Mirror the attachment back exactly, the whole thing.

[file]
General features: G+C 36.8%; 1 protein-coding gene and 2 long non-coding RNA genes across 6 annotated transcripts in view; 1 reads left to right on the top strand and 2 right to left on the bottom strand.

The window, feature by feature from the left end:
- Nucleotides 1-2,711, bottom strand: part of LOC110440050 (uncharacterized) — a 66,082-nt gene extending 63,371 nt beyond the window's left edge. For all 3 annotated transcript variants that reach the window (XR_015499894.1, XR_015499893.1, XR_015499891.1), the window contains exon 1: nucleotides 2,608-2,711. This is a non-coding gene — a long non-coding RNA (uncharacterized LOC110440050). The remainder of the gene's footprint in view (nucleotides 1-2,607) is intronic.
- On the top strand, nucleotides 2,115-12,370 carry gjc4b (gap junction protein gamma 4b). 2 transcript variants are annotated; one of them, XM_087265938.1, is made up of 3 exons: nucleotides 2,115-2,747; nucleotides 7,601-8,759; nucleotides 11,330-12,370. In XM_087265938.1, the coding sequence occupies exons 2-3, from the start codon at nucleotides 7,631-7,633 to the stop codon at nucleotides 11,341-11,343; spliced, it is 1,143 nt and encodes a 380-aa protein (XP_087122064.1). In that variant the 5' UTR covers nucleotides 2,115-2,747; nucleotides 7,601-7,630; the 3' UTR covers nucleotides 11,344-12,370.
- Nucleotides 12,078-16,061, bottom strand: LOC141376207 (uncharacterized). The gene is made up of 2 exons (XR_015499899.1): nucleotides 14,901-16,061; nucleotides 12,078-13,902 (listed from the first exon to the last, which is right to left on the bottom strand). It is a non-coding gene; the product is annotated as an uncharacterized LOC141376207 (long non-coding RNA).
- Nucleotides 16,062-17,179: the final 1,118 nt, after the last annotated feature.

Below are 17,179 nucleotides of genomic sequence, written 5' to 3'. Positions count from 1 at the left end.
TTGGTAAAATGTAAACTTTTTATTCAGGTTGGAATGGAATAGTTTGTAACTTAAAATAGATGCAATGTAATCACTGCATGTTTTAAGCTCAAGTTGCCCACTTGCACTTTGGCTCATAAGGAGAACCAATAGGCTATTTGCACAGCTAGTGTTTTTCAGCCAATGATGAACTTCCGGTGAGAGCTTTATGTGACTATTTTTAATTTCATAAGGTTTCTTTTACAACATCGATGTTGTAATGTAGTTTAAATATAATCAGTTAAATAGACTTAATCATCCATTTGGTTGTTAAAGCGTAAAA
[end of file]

General features: G+C 36.8%; 1 protein-coding gene and 2 long non-coding RNA genes across 6 annotated transcripts in view; 1 reads left to right on the top strand and 2 right to left on the bottom strand.

The window, feature by feature from the left end:
- Nucleotides 1-2,711, bottom strand: part of LOC110440050 (uncharacterized) — a 66,082-nt gene extending 63,371 nt beyond the window's left edge. For all 3 annotated transcript variants that reach the window (XR_015499894.1, XR_015499893.1, XR_015499891.1), the window contains exon 1: nucleotides 2,608-2,711. This is a non-coding gene — a long non-coding RNA (uncharacterized LOC110440050). The remainder of the gene's footprint in view (nucleotides 1-2,607) is intronic.
- On the top strand, nucleotides 2,115-12,370 carry gjc4b (gap junction protein gamma 4b). 2 transcript variants are annotated; one of them, XM_087265938.1, is made up of 3 exons: nucleotides 2,115-2,747; nucleotides 7,601-8,759; nucleotides 11,330-12,370. In XM_087265938.1, the coding sequence occupies exons 2-3, from the start codon at nucleotides 7,631-7,633 to the stop codon at nucleotides 11,341-11,343; spliced, it is 1,143 nt and encodes a 380-aa protein (XP_087122064.1). In that variant the 5' UTR covers nucleotides 2,115-2,747; nucleotides 7,601-7,630; the 3' UTR covers nucleotides 11,344-12,370.
- Nucleotides 12,078-16,061, bottom strand: LOC141376207 (uncharacterized). The gene is made up of 2 exons (XR_015499899.1): nucleotides 14,901-16,061; nucleotides 12,078-13,902 (listed from the first exon to the last, which is right to left on the bottom strand). It is a non-coding gene; the product is annotated as an uncharacterized LOC141376207 (long non-coding RNA).
- Nucleotides 16,062-17,179: the final 1,118 nt, after the last annotated feature.

Below are 17,179 nucleotides of genomic sequence, written 5' to 3'. Positions count from 1 at the left end.
TTGGTAAAATGTAAACTTTTTATTCAGGTTGGAATGGAATAGTTTGTAACTTAAAATAGATGCAATGTAATCACTGCATGTTTTAAGCTCAAGTTGCCCACTTGCACTTTGGCTCATAAGGAGAACCAATAGGCTATTTGCACAGCTAGTGTTTTTCAGCCAATGATGAACTTCCGGTGAGAGCTTTATGTGACTATTTTTAATTTCATAAGGTTTCTTTTACAACATCGATGTTGTAATGTAGTTTAAATATAATCAGTTAAATAGACTTAATCATCCATTTGGTTGTTAAAGCGTAAAA